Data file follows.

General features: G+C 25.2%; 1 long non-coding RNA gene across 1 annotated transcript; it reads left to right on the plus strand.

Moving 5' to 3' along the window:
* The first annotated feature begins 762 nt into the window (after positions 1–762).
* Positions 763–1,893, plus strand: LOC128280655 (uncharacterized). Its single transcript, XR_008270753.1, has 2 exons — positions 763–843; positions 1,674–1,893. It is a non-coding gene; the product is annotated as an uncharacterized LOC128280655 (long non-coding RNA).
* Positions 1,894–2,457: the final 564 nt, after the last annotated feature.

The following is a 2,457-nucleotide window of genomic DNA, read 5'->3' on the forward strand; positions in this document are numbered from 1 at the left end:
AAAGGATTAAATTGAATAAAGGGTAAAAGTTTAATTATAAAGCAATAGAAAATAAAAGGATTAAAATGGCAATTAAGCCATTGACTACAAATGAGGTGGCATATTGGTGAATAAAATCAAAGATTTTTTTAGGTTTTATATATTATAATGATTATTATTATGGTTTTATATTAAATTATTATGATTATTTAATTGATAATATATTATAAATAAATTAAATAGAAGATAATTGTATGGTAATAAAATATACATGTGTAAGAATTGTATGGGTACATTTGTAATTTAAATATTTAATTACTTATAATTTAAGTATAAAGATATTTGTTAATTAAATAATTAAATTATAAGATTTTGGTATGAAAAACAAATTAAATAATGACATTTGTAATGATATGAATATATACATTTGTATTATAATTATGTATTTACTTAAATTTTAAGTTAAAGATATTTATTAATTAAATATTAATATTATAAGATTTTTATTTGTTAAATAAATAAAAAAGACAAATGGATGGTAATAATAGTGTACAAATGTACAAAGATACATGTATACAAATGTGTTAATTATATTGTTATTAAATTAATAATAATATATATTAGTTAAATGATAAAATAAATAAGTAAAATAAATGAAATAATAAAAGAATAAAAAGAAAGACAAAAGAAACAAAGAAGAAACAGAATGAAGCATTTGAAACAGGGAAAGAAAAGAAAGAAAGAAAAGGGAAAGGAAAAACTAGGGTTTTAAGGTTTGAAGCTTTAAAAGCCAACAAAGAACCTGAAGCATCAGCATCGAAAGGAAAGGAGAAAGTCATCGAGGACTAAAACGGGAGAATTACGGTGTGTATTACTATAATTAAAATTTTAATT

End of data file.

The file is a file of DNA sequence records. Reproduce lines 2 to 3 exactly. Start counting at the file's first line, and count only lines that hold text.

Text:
Moving 5' to 3' along the window:
* The first annotated feature begins 762 nt into the window (after positions 1–762).